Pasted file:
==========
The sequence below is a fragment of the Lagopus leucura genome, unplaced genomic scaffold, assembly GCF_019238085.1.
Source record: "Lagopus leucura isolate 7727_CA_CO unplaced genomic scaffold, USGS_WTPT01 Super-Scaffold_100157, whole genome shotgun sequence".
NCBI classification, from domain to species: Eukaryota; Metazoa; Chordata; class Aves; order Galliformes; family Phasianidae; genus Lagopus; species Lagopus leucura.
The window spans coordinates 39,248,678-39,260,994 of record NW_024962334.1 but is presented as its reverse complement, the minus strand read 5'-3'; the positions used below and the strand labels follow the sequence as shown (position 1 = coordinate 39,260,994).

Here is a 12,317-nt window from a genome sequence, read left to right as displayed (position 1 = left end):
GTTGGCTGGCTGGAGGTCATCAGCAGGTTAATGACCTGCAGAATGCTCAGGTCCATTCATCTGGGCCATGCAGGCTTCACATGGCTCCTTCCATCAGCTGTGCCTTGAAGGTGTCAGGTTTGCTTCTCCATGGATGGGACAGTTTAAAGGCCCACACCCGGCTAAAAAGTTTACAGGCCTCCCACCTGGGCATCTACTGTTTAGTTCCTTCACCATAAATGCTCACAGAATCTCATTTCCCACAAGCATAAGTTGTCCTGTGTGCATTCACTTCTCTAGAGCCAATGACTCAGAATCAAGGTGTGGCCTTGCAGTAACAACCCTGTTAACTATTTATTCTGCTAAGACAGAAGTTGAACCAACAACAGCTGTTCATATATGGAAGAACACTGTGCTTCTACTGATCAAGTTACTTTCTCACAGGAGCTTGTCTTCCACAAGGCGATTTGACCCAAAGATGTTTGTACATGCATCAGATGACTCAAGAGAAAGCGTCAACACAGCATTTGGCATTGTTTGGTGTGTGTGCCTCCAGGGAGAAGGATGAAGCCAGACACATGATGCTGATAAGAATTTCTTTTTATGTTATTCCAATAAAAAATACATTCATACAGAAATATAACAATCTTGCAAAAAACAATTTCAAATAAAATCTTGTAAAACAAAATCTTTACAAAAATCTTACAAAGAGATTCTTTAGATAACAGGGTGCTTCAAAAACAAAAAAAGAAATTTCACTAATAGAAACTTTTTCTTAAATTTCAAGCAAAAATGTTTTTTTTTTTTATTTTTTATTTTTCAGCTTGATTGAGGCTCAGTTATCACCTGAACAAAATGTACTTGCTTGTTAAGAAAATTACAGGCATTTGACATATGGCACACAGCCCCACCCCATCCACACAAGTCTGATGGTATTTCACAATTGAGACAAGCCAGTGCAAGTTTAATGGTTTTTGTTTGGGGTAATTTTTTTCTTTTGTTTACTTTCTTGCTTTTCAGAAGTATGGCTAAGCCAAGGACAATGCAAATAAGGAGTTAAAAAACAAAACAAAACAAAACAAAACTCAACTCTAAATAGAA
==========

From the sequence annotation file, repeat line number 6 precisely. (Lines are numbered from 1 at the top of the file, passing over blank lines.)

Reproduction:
GTTGGCTGGCTGGAGGTCATCAGCAGGTTAATGACCTGCAGAATGCTCAGGTCCATTCATCTGGGCCATGCAGGCTTCACATGGCTCCTTCCATCAGCTGTGCCTTGAAGGTGTCAGGTTTGCTTCTCCATGGATGGGACAGTTTAAAGGCCCACACCCGGCTAAAAAGTTTACAGGCCTCCCACCTGGGCATCTACTGTTTAGTTCCTTCACCATAAATGCTCACAGAATCTCATTTCCCACAAGCATAAGTTGTCCTGTGTGCATTCACTTCTCTAGAGCCAATGACTCAGAATCAAGGTGTGGCCTTGCAGTAACAACCCTGTTAACTATTTATTCTGCTAAGACAGAAGTTGAACCAACAACAGCTGTTCATATATGGAAGAACACTGTGCTTCTACTGATCAAGTTACTTTCTCACAGGAGCTTGTCTTCCACAAGGCGATTTGACCCAAAGATGTTTGTACATGCATCAGATGACTCAAGAGAAAGCGTCAACACAGCATTTGGCATTGTTTGGTGTGTGTGCCTCCAGGGAGAAGGATGAAGCCAGACACATGATGCTGATAAGAATTTCTTTTTATGTTATTCCAATAAAAAATACATTCATACAGAAATATAACAATCTTGCAAAAAACAATTTCAAATAAAATCTTGTAAAACAAAATCTTTACAAAAATCTTACAAAGAGATTCTTTAGATAACAGGGTGCTTCAAAAACAAAAAAAGAAATTTCACTAATAGAAACTTTTTCTTAAATTTCAAGCAAAAATGTTTTTTTTTTTTATTTTTTATTTTTCAGCTTGATTGAGGCTCAGTTATCACCTGAACAAAATGTACTTGCTTGTTAAGAAAATTACAGGCATTTGACATATGGCACACAGCCCCACCCCATCCACACAAGTCTGATGGTATTTCACAATTGAGACAAGCCAGTGCAAGTTTAATGGTTTTTGTTTGGGGTAATTTTTTTCTTTTGTTTACTTTCTTGCTTTTCAGAAGTATGGCTAAGCCAAGGACAATGCAAATAAGGAGTTAAAAAACAAAACAAAACAAAACAAAACTCAACTCTAAATAGAA